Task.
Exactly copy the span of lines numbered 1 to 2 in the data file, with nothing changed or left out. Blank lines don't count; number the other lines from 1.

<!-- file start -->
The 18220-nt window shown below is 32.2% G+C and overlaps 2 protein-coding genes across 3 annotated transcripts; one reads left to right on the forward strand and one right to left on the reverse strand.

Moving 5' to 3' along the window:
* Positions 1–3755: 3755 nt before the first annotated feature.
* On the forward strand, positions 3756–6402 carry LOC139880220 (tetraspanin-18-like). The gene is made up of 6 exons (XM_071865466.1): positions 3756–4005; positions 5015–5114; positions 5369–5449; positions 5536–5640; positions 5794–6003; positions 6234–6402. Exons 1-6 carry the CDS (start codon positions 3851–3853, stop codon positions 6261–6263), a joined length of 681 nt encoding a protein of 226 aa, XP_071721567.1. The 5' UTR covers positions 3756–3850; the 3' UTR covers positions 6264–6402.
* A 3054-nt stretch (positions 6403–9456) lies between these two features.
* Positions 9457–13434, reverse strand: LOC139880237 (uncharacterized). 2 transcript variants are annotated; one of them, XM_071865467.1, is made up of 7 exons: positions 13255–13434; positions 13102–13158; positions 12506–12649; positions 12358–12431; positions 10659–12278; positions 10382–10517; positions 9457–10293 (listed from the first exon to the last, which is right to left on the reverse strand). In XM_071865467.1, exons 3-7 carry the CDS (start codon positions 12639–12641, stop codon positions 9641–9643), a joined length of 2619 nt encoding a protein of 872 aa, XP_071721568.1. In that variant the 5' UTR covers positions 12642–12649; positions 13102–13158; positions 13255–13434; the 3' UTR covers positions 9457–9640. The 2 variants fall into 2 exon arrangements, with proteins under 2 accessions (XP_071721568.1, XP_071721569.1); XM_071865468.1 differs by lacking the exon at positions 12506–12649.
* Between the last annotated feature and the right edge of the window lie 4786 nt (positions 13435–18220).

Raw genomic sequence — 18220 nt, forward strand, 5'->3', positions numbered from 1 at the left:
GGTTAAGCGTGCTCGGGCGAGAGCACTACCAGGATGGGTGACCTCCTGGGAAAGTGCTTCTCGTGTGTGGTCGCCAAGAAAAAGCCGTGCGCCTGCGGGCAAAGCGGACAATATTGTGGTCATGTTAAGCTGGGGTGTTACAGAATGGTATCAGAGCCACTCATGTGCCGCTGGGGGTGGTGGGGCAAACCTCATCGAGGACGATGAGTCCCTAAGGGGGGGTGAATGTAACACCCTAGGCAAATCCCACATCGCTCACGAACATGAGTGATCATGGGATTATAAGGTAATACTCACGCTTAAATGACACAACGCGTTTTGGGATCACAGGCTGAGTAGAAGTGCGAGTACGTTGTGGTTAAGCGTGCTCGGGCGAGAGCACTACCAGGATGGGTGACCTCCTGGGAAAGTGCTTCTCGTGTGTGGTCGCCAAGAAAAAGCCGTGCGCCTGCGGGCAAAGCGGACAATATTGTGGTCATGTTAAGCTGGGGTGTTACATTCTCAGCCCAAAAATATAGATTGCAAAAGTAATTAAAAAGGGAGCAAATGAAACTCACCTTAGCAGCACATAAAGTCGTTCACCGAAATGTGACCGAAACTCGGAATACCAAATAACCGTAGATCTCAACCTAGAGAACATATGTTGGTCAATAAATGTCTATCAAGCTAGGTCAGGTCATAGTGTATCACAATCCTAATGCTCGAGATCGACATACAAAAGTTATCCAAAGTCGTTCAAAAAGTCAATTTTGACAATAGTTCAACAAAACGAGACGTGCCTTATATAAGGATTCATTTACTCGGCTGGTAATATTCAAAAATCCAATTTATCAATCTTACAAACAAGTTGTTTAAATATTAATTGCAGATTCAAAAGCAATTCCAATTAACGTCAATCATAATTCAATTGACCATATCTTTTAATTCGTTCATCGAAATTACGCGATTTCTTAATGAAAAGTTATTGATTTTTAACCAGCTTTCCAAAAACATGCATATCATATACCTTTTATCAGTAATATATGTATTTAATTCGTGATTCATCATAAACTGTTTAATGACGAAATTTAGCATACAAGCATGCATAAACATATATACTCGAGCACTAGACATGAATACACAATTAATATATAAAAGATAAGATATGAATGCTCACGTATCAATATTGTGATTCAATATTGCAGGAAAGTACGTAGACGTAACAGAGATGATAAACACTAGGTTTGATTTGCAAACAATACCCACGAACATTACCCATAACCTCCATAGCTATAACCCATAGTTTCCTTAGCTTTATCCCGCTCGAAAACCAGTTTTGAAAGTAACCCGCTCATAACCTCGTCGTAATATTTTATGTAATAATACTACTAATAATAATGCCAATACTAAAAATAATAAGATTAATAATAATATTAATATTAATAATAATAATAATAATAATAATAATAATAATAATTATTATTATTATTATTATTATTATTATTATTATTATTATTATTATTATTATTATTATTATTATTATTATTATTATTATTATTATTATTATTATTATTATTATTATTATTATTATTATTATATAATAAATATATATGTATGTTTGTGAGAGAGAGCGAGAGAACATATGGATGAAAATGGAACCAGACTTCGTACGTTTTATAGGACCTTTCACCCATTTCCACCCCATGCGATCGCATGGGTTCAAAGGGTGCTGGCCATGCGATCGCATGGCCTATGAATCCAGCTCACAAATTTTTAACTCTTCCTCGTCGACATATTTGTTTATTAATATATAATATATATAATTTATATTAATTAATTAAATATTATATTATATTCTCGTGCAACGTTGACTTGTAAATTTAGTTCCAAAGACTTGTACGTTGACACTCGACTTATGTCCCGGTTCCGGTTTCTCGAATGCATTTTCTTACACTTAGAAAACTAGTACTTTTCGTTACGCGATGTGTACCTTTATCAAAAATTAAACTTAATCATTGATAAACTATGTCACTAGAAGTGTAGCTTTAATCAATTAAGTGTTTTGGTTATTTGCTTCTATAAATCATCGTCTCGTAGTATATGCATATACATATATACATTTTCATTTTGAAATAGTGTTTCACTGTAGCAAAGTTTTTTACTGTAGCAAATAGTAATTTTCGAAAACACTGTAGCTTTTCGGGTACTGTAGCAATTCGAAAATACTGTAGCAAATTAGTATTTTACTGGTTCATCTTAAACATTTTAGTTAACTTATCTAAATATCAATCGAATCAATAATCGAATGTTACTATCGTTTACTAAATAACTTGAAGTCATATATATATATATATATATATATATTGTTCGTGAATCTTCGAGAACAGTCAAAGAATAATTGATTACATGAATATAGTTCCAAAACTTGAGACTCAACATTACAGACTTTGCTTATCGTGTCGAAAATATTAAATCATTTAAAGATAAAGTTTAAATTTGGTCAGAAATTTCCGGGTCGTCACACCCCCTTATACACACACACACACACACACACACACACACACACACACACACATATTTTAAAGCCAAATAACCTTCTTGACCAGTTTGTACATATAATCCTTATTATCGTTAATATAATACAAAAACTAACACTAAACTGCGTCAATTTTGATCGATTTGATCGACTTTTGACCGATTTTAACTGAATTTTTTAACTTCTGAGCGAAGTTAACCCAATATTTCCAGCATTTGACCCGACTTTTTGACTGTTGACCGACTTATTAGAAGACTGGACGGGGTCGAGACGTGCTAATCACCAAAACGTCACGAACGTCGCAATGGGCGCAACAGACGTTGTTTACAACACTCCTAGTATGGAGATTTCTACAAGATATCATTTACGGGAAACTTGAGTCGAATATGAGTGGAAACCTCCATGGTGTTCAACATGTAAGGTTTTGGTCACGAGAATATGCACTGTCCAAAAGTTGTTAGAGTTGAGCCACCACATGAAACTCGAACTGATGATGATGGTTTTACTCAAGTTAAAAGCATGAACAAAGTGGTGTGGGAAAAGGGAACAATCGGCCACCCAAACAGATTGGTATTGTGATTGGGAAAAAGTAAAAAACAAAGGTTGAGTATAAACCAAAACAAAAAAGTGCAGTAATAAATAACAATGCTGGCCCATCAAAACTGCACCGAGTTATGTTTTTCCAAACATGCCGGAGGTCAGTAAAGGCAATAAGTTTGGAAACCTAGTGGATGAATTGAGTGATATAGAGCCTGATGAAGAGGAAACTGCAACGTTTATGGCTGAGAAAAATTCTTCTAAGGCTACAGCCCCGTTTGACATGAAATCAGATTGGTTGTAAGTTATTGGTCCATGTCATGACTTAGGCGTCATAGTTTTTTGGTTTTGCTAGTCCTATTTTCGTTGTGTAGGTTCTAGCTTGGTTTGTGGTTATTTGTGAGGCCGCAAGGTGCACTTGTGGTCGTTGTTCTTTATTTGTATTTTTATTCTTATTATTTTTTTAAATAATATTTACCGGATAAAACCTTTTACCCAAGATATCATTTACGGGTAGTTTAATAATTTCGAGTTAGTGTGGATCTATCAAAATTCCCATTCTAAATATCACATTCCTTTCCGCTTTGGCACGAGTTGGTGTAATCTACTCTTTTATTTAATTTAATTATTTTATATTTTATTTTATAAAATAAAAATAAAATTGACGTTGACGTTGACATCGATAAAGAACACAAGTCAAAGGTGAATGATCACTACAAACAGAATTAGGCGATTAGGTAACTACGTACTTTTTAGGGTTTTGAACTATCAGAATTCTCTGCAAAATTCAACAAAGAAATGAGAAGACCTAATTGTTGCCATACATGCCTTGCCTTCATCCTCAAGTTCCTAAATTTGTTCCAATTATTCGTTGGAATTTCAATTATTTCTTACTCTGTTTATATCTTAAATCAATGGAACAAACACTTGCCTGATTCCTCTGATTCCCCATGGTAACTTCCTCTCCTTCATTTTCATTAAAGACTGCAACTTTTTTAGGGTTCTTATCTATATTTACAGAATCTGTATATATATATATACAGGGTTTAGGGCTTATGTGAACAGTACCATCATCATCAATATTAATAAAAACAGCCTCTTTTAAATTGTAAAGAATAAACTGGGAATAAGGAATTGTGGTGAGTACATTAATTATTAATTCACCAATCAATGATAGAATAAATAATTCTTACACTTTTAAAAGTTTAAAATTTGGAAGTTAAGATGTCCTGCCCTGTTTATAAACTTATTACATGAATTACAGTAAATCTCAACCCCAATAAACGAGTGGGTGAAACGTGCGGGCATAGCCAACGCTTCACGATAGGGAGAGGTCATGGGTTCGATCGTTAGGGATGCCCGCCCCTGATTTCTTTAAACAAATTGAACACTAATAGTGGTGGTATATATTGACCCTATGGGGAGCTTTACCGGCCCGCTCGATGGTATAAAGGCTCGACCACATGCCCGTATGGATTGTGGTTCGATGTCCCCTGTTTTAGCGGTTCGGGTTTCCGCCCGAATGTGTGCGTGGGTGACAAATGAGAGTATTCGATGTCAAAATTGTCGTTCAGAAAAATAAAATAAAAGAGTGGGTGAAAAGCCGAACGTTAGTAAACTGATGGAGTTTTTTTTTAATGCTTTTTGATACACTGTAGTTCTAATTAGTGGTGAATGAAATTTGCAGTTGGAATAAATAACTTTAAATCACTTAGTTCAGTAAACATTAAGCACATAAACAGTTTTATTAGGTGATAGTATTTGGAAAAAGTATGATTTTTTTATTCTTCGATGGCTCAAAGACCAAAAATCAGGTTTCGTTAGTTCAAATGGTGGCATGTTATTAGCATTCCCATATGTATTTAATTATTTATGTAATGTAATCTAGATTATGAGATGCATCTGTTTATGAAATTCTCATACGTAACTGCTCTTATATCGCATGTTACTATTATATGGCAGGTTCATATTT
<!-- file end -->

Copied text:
The 18220-nt window shown below is 32.2% G+C and overlaps 2 protein-coding genes across 3 annotated transcripts; one reads left to right on the forward strand and one right to left on the reverse strand.

Moving 5' to 3' along the window: